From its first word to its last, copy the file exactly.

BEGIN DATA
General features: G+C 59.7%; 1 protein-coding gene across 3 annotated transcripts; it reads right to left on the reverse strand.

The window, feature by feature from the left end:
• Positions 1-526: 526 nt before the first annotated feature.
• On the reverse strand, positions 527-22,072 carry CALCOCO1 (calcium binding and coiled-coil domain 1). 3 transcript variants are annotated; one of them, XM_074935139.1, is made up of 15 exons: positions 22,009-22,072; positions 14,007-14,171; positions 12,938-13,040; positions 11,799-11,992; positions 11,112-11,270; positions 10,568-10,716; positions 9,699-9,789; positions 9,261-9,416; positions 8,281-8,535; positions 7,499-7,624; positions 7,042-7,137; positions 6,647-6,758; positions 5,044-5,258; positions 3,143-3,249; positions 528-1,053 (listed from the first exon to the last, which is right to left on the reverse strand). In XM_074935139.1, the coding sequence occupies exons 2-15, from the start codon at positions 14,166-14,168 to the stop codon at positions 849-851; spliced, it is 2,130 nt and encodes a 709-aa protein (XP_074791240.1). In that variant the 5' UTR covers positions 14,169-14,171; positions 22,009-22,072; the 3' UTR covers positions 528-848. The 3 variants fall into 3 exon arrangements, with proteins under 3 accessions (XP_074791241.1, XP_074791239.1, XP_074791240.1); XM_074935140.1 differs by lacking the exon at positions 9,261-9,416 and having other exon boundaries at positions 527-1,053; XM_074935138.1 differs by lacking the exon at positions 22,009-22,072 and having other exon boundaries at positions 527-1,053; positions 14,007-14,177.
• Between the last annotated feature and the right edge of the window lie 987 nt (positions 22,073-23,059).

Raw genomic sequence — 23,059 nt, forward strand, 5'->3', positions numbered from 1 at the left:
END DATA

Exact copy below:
General features: G+C 59.7%; 1 protein-coding gene across 3 annotated transcripts; it reads right to left on the reverse strand.

The window, feature by feature from the left end:
• Positions 1-526: 526 nt before the first annotated feature.
• On the reverse strand, positions 527-22,072 carry CALCOCO1 (calcium binding and coiled-coil domain 1). 3 transcript variants are annotated; one of them, XM_074935139.1, is made up of 15 exons: positions 22,009-22,072; positions 14,007-14,171; positions 12,938-13,040; positions 11,799-11,992; positions 11,112-11,270; positions 10,568-10,716; positions 9,699-9,789; positions 9,261-9,416; positions 8,281-8,535; positions 7,499-7,624; positions 7,042-7,137; positions 6,647-6,758; positions 5,044-5,258; positions 3,143-3,249; positions 528-1,053 (listed from the first exon to the last, which is right to left on the reverse strand). In XM_074935139.1, the coding sequence occupies exons 2-15, from the start codon at positions 14,166-14,168 to the stop codon at positions 849-851; spliced, it is 2,130 nt and encodes a 709-aa protein (XP_074791240.1). In that variant the 5' UTR covers positions 14,169-14,171; positions 22,009-22,072; the 3' UTR covers positions 528-848. The 3 variants fall into 3 exon arrangements, with proteins under 3 accessions (XP_074791241.1, XP_074791239.1, XP_074791240.1); XM_074935140.1 differs by lacking the exon at positions 9,261-9,416 and having other exon boundaries at positions 527-1,053; XM_074935138.1 differs by lacking the exon at positions 22,009-22,072 and having other exon boundaries at positions 527-1,053; positions 14,007-14,177.
• Between the last annotated feature and the right edge of the window lie 987 nt (positions 22,073-23,059).

Raw genomic sequence — 23,059 nt, forward strand, 5'->3', positions numbered from 1 at the left: